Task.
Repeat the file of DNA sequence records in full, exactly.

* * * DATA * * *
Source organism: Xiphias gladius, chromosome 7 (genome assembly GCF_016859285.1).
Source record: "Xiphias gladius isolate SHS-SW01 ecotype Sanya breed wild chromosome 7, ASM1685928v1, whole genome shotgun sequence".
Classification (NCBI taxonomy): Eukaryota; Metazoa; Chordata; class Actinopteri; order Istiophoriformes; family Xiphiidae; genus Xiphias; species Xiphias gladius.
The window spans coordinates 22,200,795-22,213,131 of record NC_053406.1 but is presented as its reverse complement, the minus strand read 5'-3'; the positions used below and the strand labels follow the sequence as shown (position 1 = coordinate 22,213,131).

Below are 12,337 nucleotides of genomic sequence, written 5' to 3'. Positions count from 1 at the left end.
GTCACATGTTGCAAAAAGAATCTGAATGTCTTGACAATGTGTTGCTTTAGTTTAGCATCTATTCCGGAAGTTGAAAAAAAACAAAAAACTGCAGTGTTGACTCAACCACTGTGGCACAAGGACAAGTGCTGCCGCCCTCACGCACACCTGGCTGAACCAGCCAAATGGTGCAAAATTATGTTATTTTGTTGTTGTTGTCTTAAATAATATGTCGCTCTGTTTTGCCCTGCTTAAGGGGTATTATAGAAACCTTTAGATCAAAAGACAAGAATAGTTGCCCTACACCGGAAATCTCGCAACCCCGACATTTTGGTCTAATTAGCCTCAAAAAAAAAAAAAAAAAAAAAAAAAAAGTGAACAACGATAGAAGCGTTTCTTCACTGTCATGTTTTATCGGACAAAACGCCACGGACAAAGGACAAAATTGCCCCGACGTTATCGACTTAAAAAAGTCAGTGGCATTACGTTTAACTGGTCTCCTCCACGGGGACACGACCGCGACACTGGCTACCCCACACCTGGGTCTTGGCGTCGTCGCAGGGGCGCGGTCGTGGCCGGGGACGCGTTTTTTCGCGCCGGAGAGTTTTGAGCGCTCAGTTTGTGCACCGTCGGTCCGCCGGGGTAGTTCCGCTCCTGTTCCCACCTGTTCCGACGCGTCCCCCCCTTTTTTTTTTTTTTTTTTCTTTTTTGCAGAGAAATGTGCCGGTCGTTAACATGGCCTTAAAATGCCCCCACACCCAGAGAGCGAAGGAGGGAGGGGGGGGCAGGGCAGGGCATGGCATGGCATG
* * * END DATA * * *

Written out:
Source organism: Xiphias gladius, chromosome 7 (genome assembly GCF_016859285.1).
Source record: "Xiphias gladius isolate SHS-SW01 ecotype Sanya breed wild chromosome 7, ASM1685928v1, whole genome shotgun sequence".
Classification (NCBI taxonomy): Eukaryota; Metazoa; Chordata; class Actinopteri; order Istiophoriformes; family Xiphiidae; genus Xiphias; species Xiphias gladius.
The window spans coordinates 22,200,795-22,213,131 of record NC_053406.1 but is presented as its reverse complement, the minus strand read 5'-3'; the positions used below and the strand labels follow the sequence as shown (position 1 = coordinate 22,213,131).

Below are 12,337 nucleotides of genomic sequence, written 5' to 3'. Positions count from 1 at the left end.
GTCACATGTTGCAAAAAGAATCTGAATGTCTTGACAATGTGTTGCTTTAGTTTAGCATCTATTCCGGAAGTTGAAAAAAAACAAAAAACTGCAGTGTTGACTCAACCACTGTGGCACAAGGACAAGTGCTGCCGCCCTCACGCACACCTGGCTGAACCAGCCAAATGGTGCAAAATTATGTTATTTTGTTGTTGTTGTCTTAAATAATATGTCGCTCTGTTTTGCCCTGCTTAAGGGGTATTATAGAAACCTTTAGATCAAAAGACAAGAATAGTTGCCCTACACCGGAAATCTCGCAACCCCGACATTTTGGTCTAATTAGCCTCAAAAAAAAAAAAAAAAAAAAAAAAAAAGTGAACAACGATAGAAGCGTTTCTTCACTGTCATGTTTTATCGGACAAAACGCCACGGACAAAGGACAAAATTGCCCCGACGTTATCGACTTAAAAAAGTCAGTGGCATTACGTTTAACTGGTCTCCTCCACGGGGACACGACCGCGACACTGGCTACCCCACACCTGGGTCTTGGCGTCGTCGCAGGGGCGCGGTCGTGGCCGGGGACGCGTTTTTTCGCGCCGGAGAGTTTTGAGCGCTCAGTTTGTGCACCGTCGGTCCGCCGGGGTAGTTCCGCTCCTGTTCCCACCTGTTCCGACGCGTCCCCCCCTTTTTTTTTTTTTTTTTTCTTTTTTGCAGAGAAATGTGCCGGTCGTTAACATGGCCTTAAAATGCCCCCACACCCAGAGAGCGAAGGAGGGAGGGGGGGGCAGGGCAGGGCATGGCATGGCATG